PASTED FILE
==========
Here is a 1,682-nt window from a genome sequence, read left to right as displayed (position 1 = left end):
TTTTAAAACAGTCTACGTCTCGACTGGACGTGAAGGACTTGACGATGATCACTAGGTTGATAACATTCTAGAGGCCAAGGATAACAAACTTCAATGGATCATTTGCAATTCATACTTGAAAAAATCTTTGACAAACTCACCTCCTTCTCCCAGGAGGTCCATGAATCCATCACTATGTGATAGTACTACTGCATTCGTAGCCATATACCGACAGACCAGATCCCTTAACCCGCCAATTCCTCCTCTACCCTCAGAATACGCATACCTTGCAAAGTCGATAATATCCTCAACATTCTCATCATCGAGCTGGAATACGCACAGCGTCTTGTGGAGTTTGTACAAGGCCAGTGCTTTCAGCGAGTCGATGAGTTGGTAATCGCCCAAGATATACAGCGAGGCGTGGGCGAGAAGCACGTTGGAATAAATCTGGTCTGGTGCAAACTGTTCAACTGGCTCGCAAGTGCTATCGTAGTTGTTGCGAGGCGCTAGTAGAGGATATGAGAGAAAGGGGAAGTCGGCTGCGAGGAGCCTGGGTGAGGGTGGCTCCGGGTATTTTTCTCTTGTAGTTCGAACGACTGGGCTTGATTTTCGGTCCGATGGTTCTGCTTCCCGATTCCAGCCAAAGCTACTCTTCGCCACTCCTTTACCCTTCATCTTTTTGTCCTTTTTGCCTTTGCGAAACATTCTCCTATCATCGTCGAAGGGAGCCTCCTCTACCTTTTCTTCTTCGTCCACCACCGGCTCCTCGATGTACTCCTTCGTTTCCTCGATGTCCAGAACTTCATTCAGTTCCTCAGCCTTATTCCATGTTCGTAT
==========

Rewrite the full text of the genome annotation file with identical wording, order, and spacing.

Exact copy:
Here is a 1,682-nt window from a genome sequence, read left to right as displayed (position 1 = left end):
TTTTAAAACAGTCTACGTCTCGACTGGACGTGAAGGACTTGACGATGATCACTAGGTTGATAACATTCTAGAGGCCAAGGATAACAAACTTCAATGGATCATTTGCAATTCATACTTGAAAAAATCTTTGACAAACTCACCTCCTTCTCCCAGGAGGTCCATGAATCCATCACTATGTGATAGTACTACTGCATTCGTAGCCATATACCGACAGACCAGATCCCTTAACCCGCCAATTCCTCCTCTACCCTCAGAATACGCATACCTTGCAAAGTCGATAATATCCTCAACATTCTCATCATCGAGCTGGAATACGCACAGCGTCTTGTGGAGTTTGTACAAGGCCAGTGCTTTCAGCGAGTCGATGAGTTGGTAATCGCCCAAGATATACAGCGAGGCGTGGGCGAGAAGCACGTTGGAATAAATCTGGTCTGGTGCAAACTGTTCAACTGGCTCGCAAGTGCTATCGTAGTTGTTGCGAGGCGCTAGTAGAGGATATGAGAGAAAGGGGAAGTCGGCTGCGAGGAGCCTGGGTGAGGGTGGCTCCGGGTATTTTTCTCTTGTAGTTCGAACGACTGGGCTTGATTTTCGGTCCGATGGTTCTGCTTCCCGATTCCAGCCAAAGCTACTCTTCGCCACTCCTTTACCCTTCATCTTTTTGTCCTTTTTGCCTTTGCGAAACATTCTCCTATCATCGTCGAAGGGAGCCTCCTCTACCTTTTCTTCTTCGTCCACCACCGGCTCCTCGATGTACTCCTTCGTTTCCTCGATGTCCAGAACTTCATTCAGTTCCTCAGCCTTATTCCATGTTCGTAT